Since the cross-media ownership laws changed in September 2017, there have been a number of potential mergers mooted. While there were some key changes, such as the 75% rule being dropped (previously TV networks were prohibited from broadcasting to more than 75% of Australia’s population), the two from three rule, which previously blocked owning three of TV, Radio and print was the one that got everyone excited.
This has now led to the merger/takeover of Nine and Fairfax and to a lesser extent mergers/takeover of AdShel by Ooh! and APN by JCDecaux. So what are the possible impacts of these mergers?
AdShel and Ooh!
Once the APN and Ooh! merger was essentially rejected by the ACCC, it meant that everyone suddenly was in play, at one stage with APN trying to buy AdShel while JCDecaux was in the midst of trying to buy APN. The dust settled and AdShel ended up with Ooh!. From a strategic perspective, this is a strong result for Ooh!, as it adds a complementary business to their existing portfolio. From an asset perspective, the formats are very similar or identical to their retail products, which can be leveraged when pitching to FMCG and QSR clients.
It also means that their Quantiuum partnership becomes even more valuable, as it allows a client to potentially “follow” a customer from initial brand awareness through the purchase funnel to retail activation, all based on the data they capture.
From a pricing perspective, things shouldn’t change dramatically initially, however, as more and more data is captured and more sites transition to digital, the way of buying OOH will change. In the future certain OOH sites will be bought on a Day of Week or Daypart (time of day) as an example. This can only be a good thing for clients as it will allow them to be more effective with their OOH budgets and with digital sites, comes greater accountability.
JCDecaux and APN
From being a predator, APN suddenly found themselves prey once the French OOH behemoth decided to entire the market. A relatively quick kill and JCDecaux was (subject to ACCC approval which has happened) the proud owners of APN.
This is a strong strategic move, broadening the appeal of JCDecaux and allowing them to provide a complimentary asset to advertisers.
In saying this, there may be some impact in prices and the way OOH is sold is in the railway station 24 sheet market. Once JCDecaux won the Yarra Trams tender, the days of buying individual panels or specific panels essentially disappeared. While there are some exceptions, clients don’t have the same flexibility they had when AdShel had the contract. The expectation of what will happen to the 24 sheet sites at railway stations is they may become a package and being the ability to buy an individual station will no longer be possible.
What this means is that smaller advertisers are potentially priced out of the market or can’t consider using certain OOH formats, which isn’t a great look for the industry. It also could mean that dollars previously spent on OOH head to other media or head to a competitor.
Nine and Fairfax
Well straight away say goodbye to the Fairfax name. But does this really affect the public? Probably not. The mastheads are what bring value to the deal, not what is essentially a company name that lost relevance years ago.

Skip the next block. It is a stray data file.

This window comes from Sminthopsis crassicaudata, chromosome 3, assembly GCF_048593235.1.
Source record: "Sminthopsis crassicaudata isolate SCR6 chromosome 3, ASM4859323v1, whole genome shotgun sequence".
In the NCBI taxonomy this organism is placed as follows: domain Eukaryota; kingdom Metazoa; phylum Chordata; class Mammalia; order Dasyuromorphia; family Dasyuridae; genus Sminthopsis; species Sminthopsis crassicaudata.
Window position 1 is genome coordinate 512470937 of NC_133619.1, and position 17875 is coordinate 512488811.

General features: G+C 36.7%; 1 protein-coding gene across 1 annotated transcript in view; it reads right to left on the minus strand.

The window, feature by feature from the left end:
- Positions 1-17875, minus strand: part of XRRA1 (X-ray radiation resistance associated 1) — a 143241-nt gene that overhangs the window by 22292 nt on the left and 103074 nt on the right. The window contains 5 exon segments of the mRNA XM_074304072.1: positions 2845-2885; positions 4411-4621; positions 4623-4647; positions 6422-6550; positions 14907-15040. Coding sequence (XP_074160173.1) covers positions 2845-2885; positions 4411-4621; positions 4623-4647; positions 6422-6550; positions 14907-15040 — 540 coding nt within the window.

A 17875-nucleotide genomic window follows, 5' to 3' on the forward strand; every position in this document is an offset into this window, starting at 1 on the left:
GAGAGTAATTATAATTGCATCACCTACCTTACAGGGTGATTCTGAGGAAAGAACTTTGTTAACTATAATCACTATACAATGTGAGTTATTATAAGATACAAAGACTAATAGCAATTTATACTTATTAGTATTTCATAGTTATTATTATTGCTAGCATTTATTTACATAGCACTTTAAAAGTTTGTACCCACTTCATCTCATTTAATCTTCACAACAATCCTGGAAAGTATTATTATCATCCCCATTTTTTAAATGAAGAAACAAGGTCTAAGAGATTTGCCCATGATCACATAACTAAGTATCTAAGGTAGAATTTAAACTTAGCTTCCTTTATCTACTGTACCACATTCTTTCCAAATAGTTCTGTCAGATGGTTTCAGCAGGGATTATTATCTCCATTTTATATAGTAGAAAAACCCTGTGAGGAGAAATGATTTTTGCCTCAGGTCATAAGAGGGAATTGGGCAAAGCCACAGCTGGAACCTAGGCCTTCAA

The news and reporting synergies are obvious and look to see more cross pollination of journalists across the two. We already see this with sports reporters at The Age appearing on Channel 7, so that then will change to appearing on Channel 9, especially the weekly football shows. The implied credibility that comes from The Age, SMH and AFR can only help Nine with their news and current affairs. You will also probably see join investigations which will impact the current Fairfax and ABC deal, but you could argue that the scale that Nine has can only help to make societal change for important issues.
From an advertising perspective, integration will be the key. It could possibly start with digital, as that is the easiest, with articles being promoted across the digital ecosystem that has suddenly gotten a lot larger. It will also mean that there is a lot more data to be used from a targeting and segmentation perspective, which will make the Nine offering much more compelling. It will also see the end of the Google/Fairfax deal, which was always a strange one to being with.
From a TV perspective, sponsorships of key properties, especially sport allows these to be stretched into print, driving additional value, especially for higher end offerings. Also, expect to see property i.e. Domain get into TV in a big way, driving the move for selected agents to provide more exposure for developments and the overall market.
The hard part for Nine and Fairfax from an advertiser’s perspective is integrating the sales teams. How you deal with this and the ease of working with the various divisions will go a long way to making it a success. I can envisage a consolidation of sales, integration and content creation to streamline things, with digital specialisms, print specialisms, TV specialisms and then an integration specialism still existing, but reporting to an overall head of sales.
As these mergers are bedded down, expect more to occur. News Corp, whilst having just sold off a number of assets, will eventually jump in and perhaps a deal to pick up the Seven West Media assets could happen. More likely, you will see regional TV and its capital city sibling merge, assuming there are cost savings to be leveraged.
All of these mergers are designed to combat the existential threat of Facebook, Google and Amazon. Whether merging will enable them to compete remains to be seen, given the media market only grew at 2-3% last year and digital spending is picked to grow by 3-4%, the vast majority of additional spend is still going to the digital companies. A merged business may not necessarily mean a guarantee to success.